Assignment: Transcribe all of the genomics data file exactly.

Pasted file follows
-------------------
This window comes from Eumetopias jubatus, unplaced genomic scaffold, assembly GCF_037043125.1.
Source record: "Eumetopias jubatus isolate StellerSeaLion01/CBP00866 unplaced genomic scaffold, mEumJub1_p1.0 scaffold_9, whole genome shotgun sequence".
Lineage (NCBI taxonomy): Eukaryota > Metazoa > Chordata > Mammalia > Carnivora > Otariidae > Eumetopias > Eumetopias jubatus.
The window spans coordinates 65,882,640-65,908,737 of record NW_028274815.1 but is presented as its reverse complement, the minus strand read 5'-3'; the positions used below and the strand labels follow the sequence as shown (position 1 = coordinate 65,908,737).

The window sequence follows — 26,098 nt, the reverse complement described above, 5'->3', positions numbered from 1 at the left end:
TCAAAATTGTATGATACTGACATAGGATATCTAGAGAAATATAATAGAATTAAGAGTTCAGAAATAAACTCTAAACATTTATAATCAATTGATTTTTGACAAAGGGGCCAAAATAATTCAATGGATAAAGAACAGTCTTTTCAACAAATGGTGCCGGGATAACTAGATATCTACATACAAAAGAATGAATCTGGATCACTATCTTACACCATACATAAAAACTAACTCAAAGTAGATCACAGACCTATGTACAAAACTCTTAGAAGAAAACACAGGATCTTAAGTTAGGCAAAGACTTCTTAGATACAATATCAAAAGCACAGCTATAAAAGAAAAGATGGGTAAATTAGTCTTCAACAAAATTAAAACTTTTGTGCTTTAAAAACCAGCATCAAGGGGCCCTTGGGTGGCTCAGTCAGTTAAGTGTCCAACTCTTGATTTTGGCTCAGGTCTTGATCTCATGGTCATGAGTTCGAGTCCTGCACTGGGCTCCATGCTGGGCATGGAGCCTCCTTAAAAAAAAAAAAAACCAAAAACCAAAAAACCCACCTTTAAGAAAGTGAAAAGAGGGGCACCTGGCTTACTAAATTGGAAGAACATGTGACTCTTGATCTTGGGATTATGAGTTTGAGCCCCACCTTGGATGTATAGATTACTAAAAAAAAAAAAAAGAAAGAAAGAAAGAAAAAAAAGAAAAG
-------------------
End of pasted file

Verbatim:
This window comes from Eumetopias jubatus, unplaced genomic scaffold, assembly GCF_037043125.1.
Source record: "Eumetopias jubatus isolate StellerSeaLion01/CBP00866 unplaced genomic scaffold, mEumJub1_p1.0 scaffold_9, whole genome shotgun sequence".
Lineage (NCBI taxonomy): Eukaryota > Metazoa > Chordata > Mammalia > Carnivora > Otariidae > Eumetopias > Eumetopias jubatus.
The window spans coordinates 65,882,640-65,908,737 of record NW_028274815.1 but is presented as its reverse complement, the minus strand read 5'-3'; the positions used below and the strand labels follow the sequence as shown (position 1 = coordinate 65,908,737).

The window sequence follows — 26,098 nt, the reverse complement described above, 5'->3', positions numbered from 1 at the left end:
TCAAAATTGTATGATACTGACATAGGATATCTAGAGAAATATAATAGAATTAAGAGTTCAGAAATAAACTCTAAACATTTATAATCAATTGATTTTTGACAAAGGGGCCAAAATAATTCAATGGATAAAGAACAGTCTTTTCAACAAATGGTGCCGGGATAACTAGATATCTACATACAAAAGAATGAATCTGGATCACTATCTTACACCATACATAAAAACTAACTCAAAGTAGATCACAGACCTATGTACAAAACTCTTAGAAGAAAACACAGGATCTTAAGTTAGGCAAAGACTTCTTAGATACAATATCAAAAGCACAGCTATAAAAGAAAAGATGGGTAAATTAGTCTTCAACAAAATTAAAACTTTTGTGCTTTAAAAACCAGCATCAAGGGGCCCTTGGGTGGCTCAGTCAGTTAAGTGTCCAACTCTTGATTTTGGCTCAGGTCTTGATCTCATGGTCATGAGTTCGAGTCCTGCACTGGGCTCCATGCTGGGCATGGAGCCTCCTTAAAAAAAAAAAAAACCAAAAACCAAAAAACCCACCTTTAAGAAAGTGAAAAGAGGGGCACCTGGCTTACTAAATTGGAAGAACATGTGACTCTTGATCTTGGGATTATGAGTTTGAGCCCCACCTTGGATGTATAGATTACTAAAAAAAAAAAAAAGAAAGAAAGAAAGAAAAAAAAGAAAAG